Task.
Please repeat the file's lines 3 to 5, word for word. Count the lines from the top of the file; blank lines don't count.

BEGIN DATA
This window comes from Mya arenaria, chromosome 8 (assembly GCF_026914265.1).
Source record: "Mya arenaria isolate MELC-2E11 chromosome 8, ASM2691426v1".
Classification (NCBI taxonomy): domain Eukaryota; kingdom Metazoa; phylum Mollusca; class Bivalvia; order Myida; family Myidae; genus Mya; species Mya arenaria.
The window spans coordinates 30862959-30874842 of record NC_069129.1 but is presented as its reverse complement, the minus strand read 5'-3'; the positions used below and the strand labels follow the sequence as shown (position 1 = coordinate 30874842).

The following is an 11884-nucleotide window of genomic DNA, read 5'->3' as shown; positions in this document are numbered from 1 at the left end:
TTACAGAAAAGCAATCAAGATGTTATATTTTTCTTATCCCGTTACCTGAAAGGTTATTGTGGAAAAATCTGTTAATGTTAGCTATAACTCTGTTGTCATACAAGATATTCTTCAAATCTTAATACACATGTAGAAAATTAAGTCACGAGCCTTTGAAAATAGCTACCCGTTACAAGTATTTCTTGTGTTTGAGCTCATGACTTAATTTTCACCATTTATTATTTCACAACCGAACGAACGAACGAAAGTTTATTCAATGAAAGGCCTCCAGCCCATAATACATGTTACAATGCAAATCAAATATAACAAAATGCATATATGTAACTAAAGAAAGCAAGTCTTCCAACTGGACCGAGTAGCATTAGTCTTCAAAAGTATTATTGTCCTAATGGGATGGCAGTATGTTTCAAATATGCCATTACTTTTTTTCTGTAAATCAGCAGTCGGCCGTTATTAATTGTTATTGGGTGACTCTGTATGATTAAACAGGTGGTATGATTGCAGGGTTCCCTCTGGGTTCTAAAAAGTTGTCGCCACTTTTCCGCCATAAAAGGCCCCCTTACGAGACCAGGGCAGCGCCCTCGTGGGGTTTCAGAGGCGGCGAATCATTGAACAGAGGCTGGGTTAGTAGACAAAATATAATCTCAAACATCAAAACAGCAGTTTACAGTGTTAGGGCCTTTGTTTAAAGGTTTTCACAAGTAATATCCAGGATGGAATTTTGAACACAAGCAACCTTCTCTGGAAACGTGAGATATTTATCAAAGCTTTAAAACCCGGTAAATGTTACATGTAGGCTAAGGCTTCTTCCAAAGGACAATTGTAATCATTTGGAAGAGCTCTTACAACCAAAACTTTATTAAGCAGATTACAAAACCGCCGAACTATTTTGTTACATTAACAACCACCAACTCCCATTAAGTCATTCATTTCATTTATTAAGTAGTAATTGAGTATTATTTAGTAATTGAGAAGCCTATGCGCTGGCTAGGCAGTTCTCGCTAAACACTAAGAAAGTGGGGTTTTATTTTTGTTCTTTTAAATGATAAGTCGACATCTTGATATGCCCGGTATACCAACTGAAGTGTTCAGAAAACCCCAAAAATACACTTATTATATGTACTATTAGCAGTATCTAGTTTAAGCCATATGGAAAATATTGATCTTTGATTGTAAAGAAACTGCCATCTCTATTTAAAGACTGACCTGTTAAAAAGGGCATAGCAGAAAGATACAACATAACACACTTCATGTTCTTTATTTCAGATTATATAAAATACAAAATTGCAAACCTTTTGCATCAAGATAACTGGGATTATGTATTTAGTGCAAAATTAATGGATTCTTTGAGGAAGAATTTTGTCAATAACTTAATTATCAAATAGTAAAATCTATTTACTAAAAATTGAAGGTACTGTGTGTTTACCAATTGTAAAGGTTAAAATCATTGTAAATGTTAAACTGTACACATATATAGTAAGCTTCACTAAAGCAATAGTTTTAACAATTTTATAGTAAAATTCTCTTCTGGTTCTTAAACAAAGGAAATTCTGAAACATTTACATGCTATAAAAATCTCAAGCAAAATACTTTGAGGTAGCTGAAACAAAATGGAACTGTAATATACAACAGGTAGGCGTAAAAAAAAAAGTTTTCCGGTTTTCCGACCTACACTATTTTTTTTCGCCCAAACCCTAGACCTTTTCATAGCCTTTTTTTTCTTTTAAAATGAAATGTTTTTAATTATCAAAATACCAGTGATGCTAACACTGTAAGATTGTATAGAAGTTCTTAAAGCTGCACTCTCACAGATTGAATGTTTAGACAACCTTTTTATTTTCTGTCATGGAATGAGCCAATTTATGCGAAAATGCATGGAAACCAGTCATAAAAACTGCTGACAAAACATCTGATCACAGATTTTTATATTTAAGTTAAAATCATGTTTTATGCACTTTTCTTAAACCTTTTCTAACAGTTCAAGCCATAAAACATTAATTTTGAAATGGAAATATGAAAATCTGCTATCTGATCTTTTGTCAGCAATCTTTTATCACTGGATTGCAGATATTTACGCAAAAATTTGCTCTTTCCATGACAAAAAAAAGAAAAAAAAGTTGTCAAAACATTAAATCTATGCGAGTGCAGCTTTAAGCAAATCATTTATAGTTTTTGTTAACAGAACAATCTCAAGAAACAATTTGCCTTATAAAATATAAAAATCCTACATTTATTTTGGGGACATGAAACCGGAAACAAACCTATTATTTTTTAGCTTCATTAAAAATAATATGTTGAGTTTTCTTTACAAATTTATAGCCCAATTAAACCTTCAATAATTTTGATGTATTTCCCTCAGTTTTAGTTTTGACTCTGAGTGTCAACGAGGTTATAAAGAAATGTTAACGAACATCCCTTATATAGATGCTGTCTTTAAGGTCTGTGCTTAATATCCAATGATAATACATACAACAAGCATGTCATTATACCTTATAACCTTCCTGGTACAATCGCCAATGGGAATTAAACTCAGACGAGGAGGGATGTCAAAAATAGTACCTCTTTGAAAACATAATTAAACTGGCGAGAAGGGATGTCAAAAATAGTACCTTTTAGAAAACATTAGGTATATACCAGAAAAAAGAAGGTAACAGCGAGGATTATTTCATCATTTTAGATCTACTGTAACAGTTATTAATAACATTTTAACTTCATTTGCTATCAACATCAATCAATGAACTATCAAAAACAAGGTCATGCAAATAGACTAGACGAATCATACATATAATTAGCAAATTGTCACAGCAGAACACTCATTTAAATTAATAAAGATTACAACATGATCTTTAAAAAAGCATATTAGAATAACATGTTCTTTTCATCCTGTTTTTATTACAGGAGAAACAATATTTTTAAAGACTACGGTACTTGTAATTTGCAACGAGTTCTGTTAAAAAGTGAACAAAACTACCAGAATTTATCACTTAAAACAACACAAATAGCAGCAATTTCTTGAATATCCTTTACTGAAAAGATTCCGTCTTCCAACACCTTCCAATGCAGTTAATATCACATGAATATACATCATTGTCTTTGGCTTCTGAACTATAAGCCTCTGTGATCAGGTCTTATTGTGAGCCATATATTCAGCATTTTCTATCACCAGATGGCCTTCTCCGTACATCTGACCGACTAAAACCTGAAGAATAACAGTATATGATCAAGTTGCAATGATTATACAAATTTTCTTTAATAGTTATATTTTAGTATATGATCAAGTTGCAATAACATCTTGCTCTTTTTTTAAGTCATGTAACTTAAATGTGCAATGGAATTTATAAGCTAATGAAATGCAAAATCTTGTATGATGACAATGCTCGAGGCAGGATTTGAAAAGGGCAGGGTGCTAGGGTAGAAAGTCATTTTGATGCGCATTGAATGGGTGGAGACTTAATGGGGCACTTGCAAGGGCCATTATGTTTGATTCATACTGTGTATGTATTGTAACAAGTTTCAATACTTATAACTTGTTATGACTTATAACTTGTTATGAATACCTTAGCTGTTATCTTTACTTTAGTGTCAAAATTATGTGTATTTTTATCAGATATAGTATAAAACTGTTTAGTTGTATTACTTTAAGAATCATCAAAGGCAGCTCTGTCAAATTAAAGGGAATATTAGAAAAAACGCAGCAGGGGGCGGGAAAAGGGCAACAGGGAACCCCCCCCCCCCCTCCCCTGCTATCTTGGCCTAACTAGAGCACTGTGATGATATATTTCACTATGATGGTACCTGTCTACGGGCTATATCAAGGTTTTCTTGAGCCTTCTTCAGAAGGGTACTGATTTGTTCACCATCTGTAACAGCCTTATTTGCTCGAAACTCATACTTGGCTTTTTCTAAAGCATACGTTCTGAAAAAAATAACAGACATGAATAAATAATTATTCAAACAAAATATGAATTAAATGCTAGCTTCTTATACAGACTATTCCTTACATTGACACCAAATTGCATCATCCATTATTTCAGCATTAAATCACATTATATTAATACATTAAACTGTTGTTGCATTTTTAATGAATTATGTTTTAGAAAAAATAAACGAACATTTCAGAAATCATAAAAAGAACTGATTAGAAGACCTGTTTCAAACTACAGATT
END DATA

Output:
Classification (NCBI taxonomy): domain Eukaryota; kingdom Metazoa; phylum Mollusca; class Bivalvia; order Myida; family Myidae; genus Mya; species Mya arenaria.
The window spans coordinates 30862959-30874842 of record NC_069129.1 but is presented as its reverse complement, the minus strand read 5'-3'; the positions used below and the strand labels follow the sequence as shown (position 1 = coordinate 30874842).

The following is an 11884-nucleotide window of genomic DNA, read 5'->3' as shown; positions in this document are numbered from 1 at the left end: